The direct modulation chirp behavior of a typical laser is shown in
In order to change the laser frequency in a useful way that will improve the transmission performance a current signal is added to the laser that follows the modulator signal with a small time delay. Using an LRC circuit or a transistor circuit to feed an RF current signal from the modulator drive signal this desired effect is achieved. The resulting laser frequency change will provide the necessary degree of negative dynamic chirp to improve the overall performance of the integrated device.
A known EML circuit is shown in
The RC combination creates an electrical high-pass filter which passes only electrical frequencies above the filter cut-off frequency and prevents DC coupling between the modulator 301 and the laser 304. In addition the digital signal of the modulator is being passed through an LC circuit creating a delayed laser current pulses which have the desired effect on the combined chirp.
A calculated time resolved chirp pattern for a conventional EML is shown in
For the proposed EC-EML device of
Notably, the fast dynamic chirp frequency excursions are smaller than in the conventional EML case. The slowly varying adiabatic chirp components that are added are not degrading the transmission performance.
Similarly, the respective measured results are also shown in
The back to back (BTB) eye diagrams of an EML with conventional 50 ohms termination and with the electrical coupling scheme described in
In accordance with illustrative embodiments described, an EC-EML is adapted to provide optical signals. One of ordinary skill in the art appreciates that many variations that are in accordance with the present teachings are possible and remain within the scope of the appended claims. These and other variations would become clear to one of ordinary skill in the art after inspection of the specification, drawings and claims herein. The invention therefore is not to be restricted except within the spirit and scope of the appended claims.
1. An electroabsorption modulated laser (EML), comprising:
- a radio frequency (RF) input to a modulator;
- a laser direct current (DC) bias input;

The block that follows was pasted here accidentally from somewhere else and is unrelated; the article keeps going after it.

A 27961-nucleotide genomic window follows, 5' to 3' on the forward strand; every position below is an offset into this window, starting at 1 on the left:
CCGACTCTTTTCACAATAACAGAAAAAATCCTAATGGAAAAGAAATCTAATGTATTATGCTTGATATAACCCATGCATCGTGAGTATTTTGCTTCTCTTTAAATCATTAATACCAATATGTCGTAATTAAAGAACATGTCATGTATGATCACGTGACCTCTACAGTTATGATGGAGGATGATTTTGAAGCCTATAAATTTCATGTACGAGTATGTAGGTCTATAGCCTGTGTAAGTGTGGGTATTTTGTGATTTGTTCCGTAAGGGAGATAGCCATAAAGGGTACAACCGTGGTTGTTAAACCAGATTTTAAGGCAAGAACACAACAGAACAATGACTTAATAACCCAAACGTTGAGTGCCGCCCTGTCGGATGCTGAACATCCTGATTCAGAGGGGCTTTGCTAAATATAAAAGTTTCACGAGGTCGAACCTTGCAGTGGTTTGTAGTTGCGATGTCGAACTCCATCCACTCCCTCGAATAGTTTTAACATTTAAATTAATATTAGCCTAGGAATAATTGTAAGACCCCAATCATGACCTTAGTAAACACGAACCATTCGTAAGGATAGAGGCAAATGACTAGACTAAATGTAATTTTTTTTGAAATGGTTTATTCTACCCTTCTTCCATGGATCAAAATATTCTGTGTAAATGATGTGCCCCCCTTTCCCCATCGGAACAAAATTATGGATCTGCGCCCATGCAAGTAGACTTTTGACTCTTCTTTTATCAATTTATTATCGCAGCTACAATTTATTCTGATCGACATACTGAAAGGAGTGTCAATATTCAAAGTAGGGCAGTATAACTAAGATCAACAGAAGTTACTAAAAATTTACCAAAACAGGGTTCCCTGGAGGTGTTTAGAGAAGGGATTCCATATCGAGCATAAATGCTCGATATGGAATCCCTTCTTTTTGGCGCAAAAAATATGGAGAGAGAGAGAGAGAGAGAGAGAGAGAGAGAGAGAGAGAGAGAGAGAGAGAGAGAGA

- an electrical circuit including a coupling capacitor connecting between the RF input and the laser bias input.
2. An electroabsorption modulated laser (EML) as recited in claim 1, wherein and electrical signal coupled from the RF input to the laser induces time dependent frequency variations in the laser light output.
3. An electroabsorption modulated laser (EML) as recited in claim 2, wherein the time dependent frequency variations produced by the laser and the modulator result in negative total chirp and improves the overall fiber transmission performance.
4. An EML as recited in claim 1, wherein the electrical circuit is an resistor, inductor, capacitor (RLC) serial circuit.
5. An EML as recited in claim 1, wherein the inductor is a wire connection having a parasitic inductance.
6. An EML as recited in claim 1, further comprising an LC circuit coupled to the laser DC bias input.
7. An EML as recited in claim 1, further comprising a polarity-inverting transistor circuit coupled to the RF input, wherein the transistor circuit reverses the polarity of an RF modulation signal
8. An EML as recited in claim 1, further comprising a transmission line used as a delay line to synchronize between the modulator signal and the chirp correction signal coupled to the laser.
9. An EML as recited in claim 2, further comprising a transmission line used as a delay line to synchronize between the modulator signal and the chirp correction signal coupled to the laser.
10. An EML as recited in claim 3, further comprising a transmission line used as a delay line to synchronize between the modulator signal and the chirp correction signal coupled to the laser.
11. An EML as recited in claim 1 further comprising of an integrated circuit (IC) driver coupled to the RF input, wherein the IC driver provides proportional signals with reverse polarity to the modulator and to the coupling capacitor to the laser.
12. An EML as recited in claim 1 wherein a reduced chirp is provided to increase an output power if the device.
13. An EML as recited in claim 1, wherein a reduced chirp is provided to increase a transmission distance of the device through dispersive optical fiber.
International Classification: H01S 3/10 (20060101); H01S 3/13 (20060101);